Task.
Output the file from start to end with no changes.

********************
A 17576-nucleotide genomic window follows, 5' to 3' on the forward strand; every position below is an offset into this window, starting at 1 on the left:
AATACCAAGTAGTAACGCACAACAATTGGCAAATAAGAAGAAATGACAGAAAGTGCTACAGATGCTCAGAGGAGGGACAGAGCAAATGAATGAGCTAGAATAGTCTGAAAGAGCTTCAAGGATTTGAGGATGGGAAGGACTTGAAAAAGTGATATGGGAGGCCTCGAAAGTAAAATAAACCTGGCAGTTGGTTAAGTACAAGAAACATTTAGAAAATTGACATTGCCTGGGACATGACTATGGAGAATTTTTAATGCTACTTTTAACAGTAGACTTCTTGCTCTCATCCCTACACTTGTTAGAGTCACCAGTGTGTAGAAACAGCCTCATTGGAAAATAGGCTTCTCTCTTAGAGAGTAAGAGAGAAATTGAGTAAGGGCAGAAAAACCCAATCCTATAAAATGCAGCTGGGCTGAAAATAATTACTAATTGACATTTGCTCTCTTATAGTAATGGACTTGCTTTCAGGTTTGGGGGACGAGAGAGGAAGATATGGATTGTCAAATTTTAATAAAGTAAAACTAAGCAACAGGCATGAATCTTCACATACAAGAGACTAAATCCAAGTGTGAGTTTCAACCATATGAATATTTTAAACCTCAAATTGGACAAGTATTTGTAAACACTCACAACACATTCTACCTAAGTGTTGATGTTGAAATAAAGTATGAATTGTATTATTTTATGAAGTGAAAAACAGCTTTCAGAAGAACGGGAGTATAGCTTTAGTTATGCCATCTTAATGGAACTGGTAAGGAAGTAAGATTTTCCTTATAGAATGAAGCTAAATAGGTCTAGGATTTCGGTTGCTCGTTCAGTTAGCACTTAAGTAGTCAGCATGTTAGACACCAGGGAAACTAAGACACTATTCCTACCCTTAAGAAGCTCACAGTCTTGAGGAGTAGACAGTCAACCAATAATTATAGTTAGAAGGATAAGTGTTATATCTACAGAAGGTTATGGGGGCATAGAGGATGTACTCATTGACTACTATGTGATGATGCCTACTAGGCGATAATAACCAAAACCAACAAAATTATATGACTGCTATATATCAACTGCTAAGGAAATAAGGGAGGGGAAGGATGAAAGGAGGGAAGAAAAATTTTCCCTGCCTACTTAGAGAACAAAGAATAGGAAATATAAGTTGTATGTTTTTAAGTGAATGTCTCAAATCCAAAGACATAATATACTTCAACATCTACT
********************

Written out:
A 17576-nucleotide genomic window follows, 5' to 3' on the forward strand; every position below is an offset into this window, starting at 1 on the left:
AATACCAAGTAGTAACGCACAACAATTGGCAAATAAGAAGAAATGACAGAAAGTGCTACAGATGCTCAGAGGAGGGACAGAGCAAATGAATGAGCTAGAATAGTCTGAAAGAGCTTCAAGGATTTGAGGATGGGAAGGACTTGAAAAAGTGATATGGGAGGCCTCGAAAGTAAAATAAACCTGGCAGTTGGTTAAGTACAAGAAACATTTAGAAAATTGACATTGCCTGGGACATGACTATGGAGAATTTTTAATGCTACTTTTAACAGTAGACTTCTTGCTCTCATCCCTACACTTGTTAGAGTCACCAGTGTGTAGAAACAGCCTCATTGGAAAATAGGCTTCTCTCTTAGAGAGTAAGAGAGAAATTGAGTAAGGGCAGAAAAACCCAATCCTATAAAATGCAGCTGGGCTGAAAATAATTACTAATTGACATTTGCTCTCTTATAGTAATGGACTTGCTTTCAGGTTTGGGGGACGAGAGAGGAAGATATGGATTGTCAAATTTTAATAAAGTAAAACTAAGCAACAGGCATGAATCTTCACATACAAGAGACTAAATCCAAGTGTGAGTTTCAACCATATGAATATTTTAAACCTCAAATTGGACAAGTATTTGTAAACACTCACAACACATTCTACCTAAGTGTTGATGTTGAAATAAAGTATGAATTGTATTATTTTATGAAGTGAAAAACAGCTTTCAGAAGAACGGGAGTATAGCTTTAGTTATGCCATCTTAATGGAACTGGTAAGGAAGTAAGATTTTCCTTATAGAATGAAGCTAAATAGGTCTAGGATTTCGGTTGCTCGTTCAGTTAGCACTTAAGTAGTCAGCATGTTAGACACCAGGGAAACTAAGACACTATTCCTACCCTTAAGAAGCTCACAGTCTTGAGGAGTAGACAGTCAACCAATAATTATAGTTAGAAGGATAAGTGTTATATCTACAGAAGGTTATGGGGGCATAGAGGATGTACTCATTGACTACTATGTGATGATGCCTACTAGGCGATAATAACCAAAACCAACAAAATTATATGACTGCTATATATCAACTGCTAAGGAAATAAGGGAGGGGAAGGATGAAAGGAGGGAAGAAAAATTTTCCCTGCCTACTTAGAGAACAAAGAATAGGAAATATAAGTTGTATGTTTTTAAGTGAATGTCTCAAATCCAAAGACATAATATACTTCAACATCTACT